JUTC faces uphill fight to curb theft, recklessness
Below are excerpts of an address by Garnett Roper, chairman of the Jamaica Urban Transit Company, to employees at a staff meeting on Sunday, November 2.
It is beyond contestation that the JUTC represents enormous and significant capital resources at the expense of the fiscal budget. Some would even argue that a disproportionate amount of resources has been expended on the people who live at the eastern end of the island, including children and senior citizens, in a manner that is not paralleled anywhere else in Jamaica.
Two bits of statistical information give an idea of the scope and size of the JUTC: The JUTC transports, on average, 250,000 commuters per day, which is between five and 10 per cent of Jamaica’s population. JUTC buses consume eight per cent of the total fuel consumed annually in Jamaica. There are 600 buses in the fleet of the JUTC and it has some 2,000 employees. I identify four areas in which the JUTC has the potential to be a leader in making profound social and cultural changes to the enormous benefit of the Jamaican economy and society:
The first is time-keeping and punctuality. Between 3 a.m. and 5 a.m. each morning, some 500 JUTC employees report to work at each of the three depots from which buses are dispatched, Rockfort, Spanish Town and Portmore. In addition to this, 450 buses are dispatched between 4 a.m. and 7.45 a.m. each week day morning. The timeliness and frequency of the dispatch of buses are critical to the capacity of businesses, government offices and educational facilities to open on time and have productive days for the smooth operation of the city.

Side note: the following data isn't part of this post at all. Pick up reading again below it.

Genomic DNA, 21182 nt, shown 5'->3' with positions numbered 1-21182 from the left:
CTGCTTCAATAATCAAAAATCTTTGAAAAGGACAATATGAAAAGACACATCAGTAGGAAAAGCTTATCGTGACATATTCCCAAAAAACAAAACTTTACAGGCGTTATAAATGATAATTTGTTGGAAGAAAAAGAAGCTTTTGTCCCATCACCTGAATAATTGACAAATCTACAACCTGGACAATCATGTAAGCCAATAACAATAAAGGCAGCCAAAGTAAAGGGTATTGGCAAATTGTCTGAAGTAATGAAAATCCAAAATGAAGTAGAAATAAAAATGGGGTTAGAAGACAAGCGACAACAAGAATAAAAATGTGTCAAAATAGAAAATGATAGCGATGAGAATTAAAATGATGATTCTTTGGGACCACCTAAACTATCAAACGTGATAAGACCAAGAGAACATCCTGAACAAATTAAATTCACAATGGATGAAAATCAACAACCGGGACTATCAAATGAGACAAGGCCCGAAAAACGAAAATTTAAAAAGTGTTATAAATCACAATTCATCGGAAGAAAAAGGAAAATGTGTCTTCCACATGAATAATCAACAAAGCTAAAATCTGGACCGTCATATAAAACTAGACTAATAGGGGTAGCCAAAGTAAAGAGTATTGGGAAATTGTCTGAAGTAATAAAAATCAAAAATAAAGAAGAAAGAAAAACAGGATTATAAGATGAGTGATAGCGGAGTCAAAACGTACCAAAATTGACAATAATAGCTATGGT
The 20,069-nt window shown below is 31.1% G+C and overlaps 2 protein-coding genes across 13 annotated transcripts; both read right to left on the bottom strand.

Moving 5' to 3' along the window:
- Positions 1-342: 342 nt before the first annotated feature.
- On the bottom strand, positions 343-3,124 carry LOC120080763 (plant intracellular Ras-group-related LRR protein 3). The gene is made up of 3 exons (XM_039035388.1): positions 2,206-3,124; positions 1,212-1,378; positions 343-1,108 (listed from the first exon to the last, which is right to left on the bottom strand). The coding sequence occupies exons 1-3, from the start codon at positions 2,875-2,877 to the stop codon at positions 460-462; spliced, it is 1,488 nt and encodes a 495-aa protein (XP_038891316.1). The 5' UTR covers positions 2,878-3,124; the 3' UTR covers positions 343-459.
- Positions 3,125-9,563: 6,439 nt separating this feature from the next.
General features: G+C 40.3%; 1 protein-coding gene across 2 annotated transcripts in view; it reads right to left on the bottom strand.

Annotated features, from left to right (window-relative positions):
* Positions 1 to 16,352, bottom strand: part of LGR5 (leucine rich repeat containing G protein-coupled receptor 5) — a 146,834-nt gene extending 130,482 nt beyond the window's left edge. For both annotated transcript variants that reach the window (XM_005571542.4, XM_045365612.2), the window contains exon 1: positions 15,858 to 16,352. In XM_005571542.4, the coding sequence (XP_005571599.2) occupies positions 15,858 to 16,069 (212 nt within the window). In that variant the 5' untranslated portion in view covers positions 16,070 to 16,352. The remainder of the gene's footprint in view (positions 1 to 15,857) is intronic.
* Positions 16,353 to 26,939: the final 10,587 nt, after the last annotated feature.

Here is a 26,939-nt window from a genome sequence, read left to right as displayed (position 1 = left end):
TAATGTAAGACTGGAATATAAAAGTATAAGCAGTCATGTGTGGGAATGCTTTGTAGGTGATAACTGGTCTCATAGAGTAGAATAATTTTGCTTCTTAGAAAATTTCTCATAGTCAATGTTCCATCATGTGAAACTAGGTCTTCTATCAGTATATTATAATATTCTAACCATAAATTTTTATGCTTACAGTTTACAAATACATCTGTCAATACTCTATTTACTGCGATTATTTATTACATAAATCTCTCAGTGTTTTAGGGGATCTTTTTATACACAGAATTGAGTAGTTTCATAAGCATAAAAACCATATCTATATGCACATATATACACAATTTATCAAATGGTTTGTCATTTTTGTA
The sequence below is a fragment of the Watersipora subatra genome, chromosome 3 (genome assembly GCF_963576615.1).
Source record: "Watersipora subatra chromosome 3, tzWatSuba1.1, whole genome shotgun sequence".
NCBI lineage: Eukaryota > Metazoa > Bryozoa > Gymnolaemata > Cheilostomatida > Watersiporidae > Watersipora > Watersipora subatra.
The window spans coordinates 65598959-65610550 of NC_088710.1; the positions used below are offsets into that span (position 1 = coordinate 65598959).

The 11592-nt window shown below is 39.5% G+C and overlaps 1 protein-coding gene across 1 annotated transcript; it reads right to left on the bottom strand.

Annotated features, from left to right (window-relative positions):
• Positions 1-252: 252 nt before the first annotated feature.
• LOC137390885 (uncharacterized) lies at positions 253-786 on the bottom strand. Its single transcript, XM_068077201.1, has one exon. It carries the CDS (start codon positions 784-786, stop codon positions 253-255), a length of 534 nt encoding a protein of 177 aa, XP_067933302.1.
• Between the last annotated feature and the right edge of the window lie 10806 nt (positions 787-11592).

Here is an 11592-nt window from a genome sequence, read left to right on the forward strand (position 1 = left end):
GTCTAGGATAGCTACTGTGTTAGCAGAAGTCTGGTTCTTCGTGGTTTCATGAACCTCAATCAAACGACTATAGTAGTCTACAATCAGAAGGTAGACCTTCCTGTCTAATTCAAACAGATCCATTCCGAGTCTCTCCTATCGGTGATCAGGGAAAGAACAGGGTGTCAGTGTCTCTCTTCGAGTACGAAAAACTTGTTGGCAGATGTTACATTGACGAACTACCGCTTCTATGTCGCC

The company is putting itself in a position to know where every bus is at any given moment and what speed it is travelling and whether or not it is on schedule. Just as the operation of the company is time governed, so it is seeking to provide a platform for the city to operate on time and within time.
Second, the JUTC also has the opportunity to begin to dismantle the culture in which cash is king. Cash offers a false sense of power, but is actually disadvantageous to handle all transactions in cash.
Cash is very expensive for the JUTC. It is expensive to collect, to courier, to count, to bank and, of course, it is easy to steal. We have begun by making the use of Smarter Cards (the JUTC cashless system) the only means by which concessionary fares can be accessed, by schoolchildren, the elderly and the disabled. We have offered bonus credit to allure adult passengers away from cash into the cashless system. However, we have only succeeded in getting 30% of adult riders to use the SmarterCard, though they all have one.
Recently, some JUTC employees have tried to beat the SmarterCard system and in so doing paid an unwitting compliment to the system itself. Those who tried to beat the system fall into two categories of violations: there were those who tried to defraud the company. There were also those who were using their own cards or cards belonging to others in order prevent themselves from needing to go to the cash office at the end of their shifts. Both categories of infractions unwittingly betrayed the strengths of the cashless system.
In the first place, the infractions were easily detected because all transactions are electronically recorded and the data are stored and easily retrieved and audited. Therefore, those who have tried to defraud the company have been confronted with the records of their transaction and the chips will fall where they may. In their case, the exception reports quickly called attention to the anomalous use of the cards.